Anais Nin’s Artistic Associations: Maya Deren
In his article “Multiplying Women: Reflection, repetition, and multiplication in the works of Maya Deren and Anaïs Nin,” which appears in in A Café in Space, Vol. 8, Satoshi Kanazawa (director of the Henry Miller Society of Japan) describes how the Nin and Deren first met:
In the summer of 1944, when she and her friends were taking a walk on the beach of Amagansett, New York, Anaïs Nin encountered a strange scene. A woman was lying on the shore, letting herself be pummeled by the waves while two people filmed it. Later, Nin found out the woman was Maya Deren, an avant-garde filmmaker, who was filming the opening scene of At Land (1945).
Nin was naturally attracted to Deren and eventually got so involved with her films that Deren wrote a part specifically for her in Rituals in Transfigured Time (1946).
Kanazawa sums up Deren’s three most significant films:
The three most outstanding of Deren’s short films, Meshes of the Afternoon, At Land, and Rituals in Transfigured Time, remind us of Buñuel’s 1930s surrealism. With only these three 15-minute silent movies, she paved the way for new expression by younger filmmakers such as Jonas Mekas, John Cassavetes, Martin Scorsese, and David Lynch. The consistent theme of these works is the splitting and multiplication of the Self. How the Self, which is essentially supposed to be “one,” is transformed into “many” is superbly documented through dreamlike images.
Mirror images were used to reflect the “splitting and multiplication of the selves,” as illustrated by the following still from an unreleased film:
This imagery and expansion of the doppelganger theory espoused by psychoanalyst Otto Rank, to whom Nin said in therapy that she “felt like a shattered mirror,” certainly would have appealed to her. It was with great faith that Nin entered into the filming of Rituals of Transfigured Time in August of 1945. Once the film was finished, however, Nin rebelled against Deren, claiming that she had “uglified” her and everyone else in the film (many of whom were Nin’s friends). Kanazawa notes that the following diary quote was the “kind of challenge to American naturalist realism [that] is quite familiar to the readers of Anaïs Nin”:
“The camera can be a lover, or a hater, or a sadist, or a defamer… It lies” (Diary 4 351). Nin went on: “The quest for ugliness is one I never understood. Was it because Americans were for the most part born in ugliness, familiar with it, and had grown to love it, or because they associated beauty with the undemocratic upper class, art, the past, Europe, and repudiated it? The American definition of realism was ugliness. To avoid being accused of creating illusion, they always showed the same ugly view of everything. Maya magnified the skin blemishes, the knotted nerves, the large ears; she stressed the oily surfaces, the thyroid white of the eyes, the baldness or the pimple. Maya’s actors happened to be beautiful. She uglified them. I had never seen as clearly as in Maya, the power to uglify in the eye behind the camera” (353).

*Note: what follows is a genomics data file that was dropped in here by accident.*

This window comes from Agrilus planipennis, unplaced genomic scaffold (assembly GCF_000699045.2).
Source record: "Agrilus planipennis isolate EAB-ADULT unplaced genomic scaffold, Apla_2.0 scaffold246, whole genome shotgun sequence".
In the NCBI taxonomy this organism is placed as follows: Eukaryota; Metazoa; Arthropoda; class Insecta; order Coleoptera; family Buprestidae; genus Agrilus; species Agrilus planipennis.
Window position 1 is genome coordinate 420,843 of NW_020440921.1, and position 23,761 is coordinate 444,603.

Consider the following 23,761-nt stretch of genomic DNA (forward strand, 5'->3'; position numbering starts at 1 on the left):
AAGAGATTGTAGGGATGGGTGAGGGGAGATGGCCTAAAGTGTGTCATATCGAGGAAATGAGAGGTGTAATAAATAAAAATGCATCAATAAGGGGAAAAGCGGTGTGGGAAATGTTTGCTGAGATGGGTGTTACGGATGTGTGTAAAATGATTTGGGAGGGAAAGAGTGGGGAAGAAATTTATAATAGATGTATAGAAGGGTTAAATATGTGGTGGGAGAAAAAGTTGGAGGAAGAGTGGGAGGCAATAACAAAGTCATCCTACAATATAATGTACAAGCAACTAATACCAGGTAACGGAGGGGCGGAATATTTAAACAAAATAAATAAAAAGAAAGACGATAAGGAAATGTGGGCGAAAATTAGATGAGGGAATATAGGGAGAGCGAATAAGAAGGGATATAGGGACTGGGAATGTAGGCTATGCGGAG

Kanazawa notes that perhaps Nin should have reconsidered the poem Deren wrote her when the filming began:
For Anaïs Before the Glass
By Maya Deren
The mirror, like a cannibal, consumed,
carnivorous, blood-silvered, all the life fed it.
You too have known this merciless transfusion
along the arm by which we each have held it.
In the illusion was pursued the vision
through the reflection to the revelation.
The miracle has come to pass.
Your pale face, Anaïs, before the glass
at last is not returned to you reversed.
This is no longer mirrors, but an open wound
through which we face each other framed in blood.
August 19, 1945
Kanazawa notes: For Deren, to stand before the mirror is to look into an open wound and see the bloody figure. Always facing her mirror-diary, Nin should have recognized “this merciless transfusion.”
Nin practically disassociated herself from Deren after Rituals in Transfigured Time, although she credits her for having inspired other filmmakers with whom she worked, most notably Kenneth Anger, in whose film Inauguration of the Pleasuredome (1954) she appeared.
While today Deren is hailed as a groundbreaking filmmaker whose influence can be seen even today, it must be remembered she died largely forgotten and impoverished in 1961 at the age of 44.
For more on Maya Deren, visit Moira Sullivan’s Maya Deren Forum.